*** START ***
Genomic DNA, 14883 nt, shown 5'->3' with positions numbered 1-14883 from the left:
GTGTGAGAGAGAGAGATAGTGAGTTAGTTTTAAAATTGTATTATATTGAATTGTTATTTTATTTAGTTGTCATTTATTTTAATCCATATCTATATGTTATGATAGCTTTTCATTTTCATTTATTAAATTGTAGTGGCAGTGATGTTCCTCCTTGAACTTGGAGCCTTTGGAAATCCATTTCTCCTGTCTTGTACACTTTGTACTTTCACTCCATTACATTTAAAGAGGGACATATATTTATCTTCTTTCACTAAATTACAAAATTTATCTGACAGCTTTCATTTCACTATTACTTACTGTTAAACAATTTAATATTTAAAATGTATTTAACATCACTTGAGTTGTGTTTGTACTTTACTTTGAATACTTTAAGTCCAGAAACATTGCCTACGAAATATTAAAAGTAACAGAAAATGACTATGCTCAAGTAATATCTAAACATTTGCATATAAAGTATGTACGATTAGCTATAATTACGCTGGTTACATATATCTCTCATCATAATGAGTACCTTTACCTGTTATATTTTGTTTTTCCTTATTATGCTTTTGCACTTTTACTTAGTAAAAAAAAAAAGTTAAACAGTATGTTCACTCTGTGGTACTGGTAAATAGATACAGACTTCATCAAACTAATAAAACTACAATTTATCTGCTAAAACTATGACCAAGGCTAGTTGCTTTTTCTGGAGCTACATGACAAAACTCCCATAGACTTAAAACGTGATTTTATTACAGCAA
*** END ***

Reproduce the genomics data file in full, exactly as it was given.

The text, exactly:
Genomic DNA, 14883 nt, shown 5'->3' with positions numbered 1-14883 from the left:
GTGTGAGAGAGAGAGATAGTGAGTTAGTTTTAAAATTGTATTATATTGAATTGTTATTTTATTTAGTTGTCATTTATTTTAATCCATATCTATATGTTATGATAGCTTTTCATTTTCATTTATTAAATTGTAGTGGCAGTGATGTTCCTCCTTGAACTTGGAGCCTTTGGAAATCCATTTCTCCTGTCTTGTACACTTTGTACTTTCACTCCATTACATTTAAAGAGGGACATATATTTATCTTCTTTCACTAAATTACAAAATTTATCTGACAGCTTTCATTTCACTATTACTTACTGTTAAACAATTTAATATTTAAAATGTATTTAACATCACTTGAGTTGTGTTTGTACTTTACTTTGAATACTTTAAGTCCAGAAACATTGCCTACGAAATATTAAAAGTAACAGAAAATGACTATGCTCAAGTAATATCTAAACATTTGCATATAAAGTATGTACGATTAGCTATAATTACGCTGGTTACATATATCTCTCATCATAATGAGTACCTTTACCTGTTATATTTTGTTTTTCCTTATTATGCTTTTGCACTTTTACTTAGTAAAAAAAAAAAGTTAAACAGTATGTTCACTCTGTGGTACTGGTAAATAGATACAGACTTCATCAAACTAATAAAACTACAATTTATCTGCTAAAACTATGACCAAGGCTAGTTGCTTTTTCTGGAGCTACATGACAAAACTCCCATAGACTTAAAACGTGATTTTATTACAGCAA